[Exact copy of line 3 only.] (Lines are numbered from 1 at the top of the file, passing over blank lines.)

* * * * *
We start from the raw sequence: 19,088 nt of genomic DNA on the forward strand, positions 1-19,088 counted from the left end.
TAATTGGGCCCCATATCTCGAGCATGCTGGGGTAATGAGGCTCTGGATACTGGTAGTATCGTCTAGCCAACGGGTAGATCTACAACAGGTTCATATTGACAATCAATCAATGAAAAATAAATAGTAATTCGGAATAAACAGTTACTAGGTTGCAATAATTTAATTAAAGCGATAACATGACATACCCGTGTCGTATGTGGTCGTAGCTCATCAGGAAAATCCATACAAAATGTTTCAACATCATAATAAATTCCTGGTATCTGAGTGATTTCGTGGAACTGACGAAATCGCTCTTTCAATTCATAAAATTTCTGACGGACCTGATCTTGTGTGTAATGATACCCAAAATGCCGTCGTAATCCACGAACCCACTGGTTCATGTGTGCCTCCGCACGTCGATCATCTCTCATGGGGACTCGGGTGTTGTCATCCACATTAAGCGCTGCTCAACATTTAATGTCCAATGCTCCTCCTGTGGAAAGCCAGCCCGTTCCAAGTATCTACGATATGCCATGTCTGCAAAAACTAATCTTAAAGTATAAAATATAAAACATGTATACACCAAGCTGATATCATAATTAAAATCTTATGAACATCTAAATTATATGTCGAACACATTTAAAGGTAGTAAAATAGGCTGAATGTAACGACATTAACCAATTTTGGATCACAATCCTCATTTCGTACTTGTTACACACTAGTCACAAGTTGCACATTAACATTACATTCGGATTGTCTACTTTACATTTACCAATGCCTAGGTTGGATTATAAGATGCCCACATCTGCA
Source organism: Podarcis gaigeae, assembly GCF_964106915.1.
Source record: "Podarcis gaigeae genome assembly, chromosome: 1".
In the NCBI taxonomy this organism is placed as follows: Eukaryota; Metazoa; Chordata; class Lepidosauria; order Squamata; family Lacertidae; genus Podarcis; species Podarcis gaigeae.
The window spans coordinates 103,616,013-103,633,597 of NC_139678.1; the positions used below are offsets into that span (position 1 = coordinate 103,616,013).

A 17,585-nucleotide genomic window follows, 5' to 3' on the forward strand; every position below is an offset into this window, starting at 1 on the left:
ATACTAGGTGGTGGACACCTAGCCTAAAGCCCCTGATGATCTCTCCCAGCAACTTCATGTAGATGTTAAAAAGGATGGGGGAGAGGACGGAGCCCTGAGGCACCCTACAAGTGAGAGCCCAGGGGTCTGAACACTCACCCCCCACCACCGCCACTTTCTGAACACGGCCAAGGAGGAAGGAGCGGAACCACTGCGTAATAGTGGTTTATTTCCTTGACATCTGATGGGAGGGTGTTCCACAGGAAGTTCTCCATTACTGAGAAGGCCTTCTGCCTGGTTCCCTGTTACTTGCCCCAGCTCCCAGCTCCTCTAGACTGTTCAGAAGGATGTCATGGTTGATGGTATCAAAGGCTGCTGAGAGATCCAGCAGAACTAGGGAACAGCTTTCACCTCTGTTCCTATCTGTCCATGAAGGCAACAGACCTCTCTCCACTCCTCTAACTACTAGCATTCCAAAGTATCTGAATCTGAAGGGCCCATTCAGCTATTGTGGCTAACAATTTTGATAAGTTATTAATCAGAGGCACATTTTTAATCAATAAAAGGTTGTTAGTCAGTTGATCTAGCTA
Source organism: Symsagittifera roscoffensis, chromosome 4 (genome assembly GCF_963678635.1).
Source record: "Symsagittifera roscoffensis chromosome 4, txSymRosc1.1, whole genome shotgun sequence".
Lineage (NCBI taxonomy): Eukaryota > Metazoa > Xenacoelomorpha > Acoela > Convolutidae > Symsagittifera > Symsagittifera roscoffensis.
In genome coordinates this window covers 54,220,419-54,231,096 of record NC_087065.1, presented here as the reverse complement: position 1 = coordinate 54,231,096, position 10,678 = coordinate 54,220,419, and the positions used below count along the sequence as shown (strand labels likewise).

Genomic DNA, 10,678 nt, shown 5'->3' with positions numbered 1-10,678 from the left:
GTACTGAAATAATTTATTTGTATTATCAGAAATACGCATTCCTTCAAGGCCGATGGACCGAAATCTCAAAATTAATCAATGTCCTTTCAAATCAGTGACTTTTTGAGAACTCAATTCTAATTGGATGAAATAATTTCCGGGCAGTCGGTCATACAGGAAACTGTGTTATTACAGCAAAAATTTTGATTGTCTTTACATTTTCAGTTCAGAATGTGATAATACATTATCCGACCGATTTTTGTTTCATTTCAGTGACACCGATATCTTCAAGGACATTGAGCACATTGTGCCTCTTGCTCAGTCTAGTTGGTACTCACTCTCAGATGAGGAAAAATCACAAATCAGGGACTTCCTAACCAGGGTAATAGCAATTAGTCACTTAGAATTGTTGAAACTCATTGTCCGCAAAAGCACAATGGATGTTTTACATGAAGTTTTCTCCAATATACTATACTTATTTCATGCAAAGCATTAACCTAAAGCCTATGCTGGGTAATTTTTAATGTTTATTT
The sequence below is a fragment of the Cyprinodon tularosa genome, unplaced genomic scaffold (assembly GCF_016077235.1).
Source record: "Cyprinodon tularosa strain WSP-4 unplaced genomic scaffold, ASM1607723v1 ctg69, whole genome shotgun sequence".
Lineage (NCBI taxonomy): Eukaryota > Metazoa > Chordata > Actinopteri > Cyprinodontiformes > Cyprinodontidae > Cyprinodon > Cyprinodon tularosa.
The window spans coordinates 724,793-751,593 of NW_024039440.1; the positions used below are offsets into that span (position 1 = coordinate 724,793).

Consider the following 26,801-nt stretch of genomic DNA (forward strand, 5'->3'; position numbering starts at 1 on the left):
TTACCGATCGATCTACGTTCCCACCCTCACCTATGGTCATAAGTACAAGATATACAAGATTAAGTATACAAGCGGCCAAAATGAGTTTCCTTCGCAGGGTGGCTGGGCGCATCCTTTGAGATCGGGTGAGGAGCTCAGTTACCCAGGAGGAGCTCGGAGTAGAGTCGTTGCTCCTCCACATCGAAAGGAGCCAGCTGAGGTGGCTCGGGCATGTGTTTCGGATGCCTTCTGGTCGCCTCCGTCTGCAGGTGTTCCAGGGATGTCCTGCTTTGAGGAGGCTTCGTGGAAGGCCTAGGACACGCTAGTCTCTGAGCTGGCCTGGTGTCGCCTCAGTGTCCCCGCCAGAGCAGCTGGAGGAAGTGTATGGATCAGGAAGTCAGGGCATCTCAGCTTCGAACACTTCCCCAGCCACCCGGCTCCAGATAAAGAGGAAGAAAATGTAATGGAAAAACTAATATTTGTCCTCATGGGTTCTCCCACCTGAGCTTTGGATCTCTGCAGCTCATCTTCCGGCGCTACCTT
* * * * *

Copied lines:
Source organism: Podarcis gaigeae, assembly GCF_964106915.1.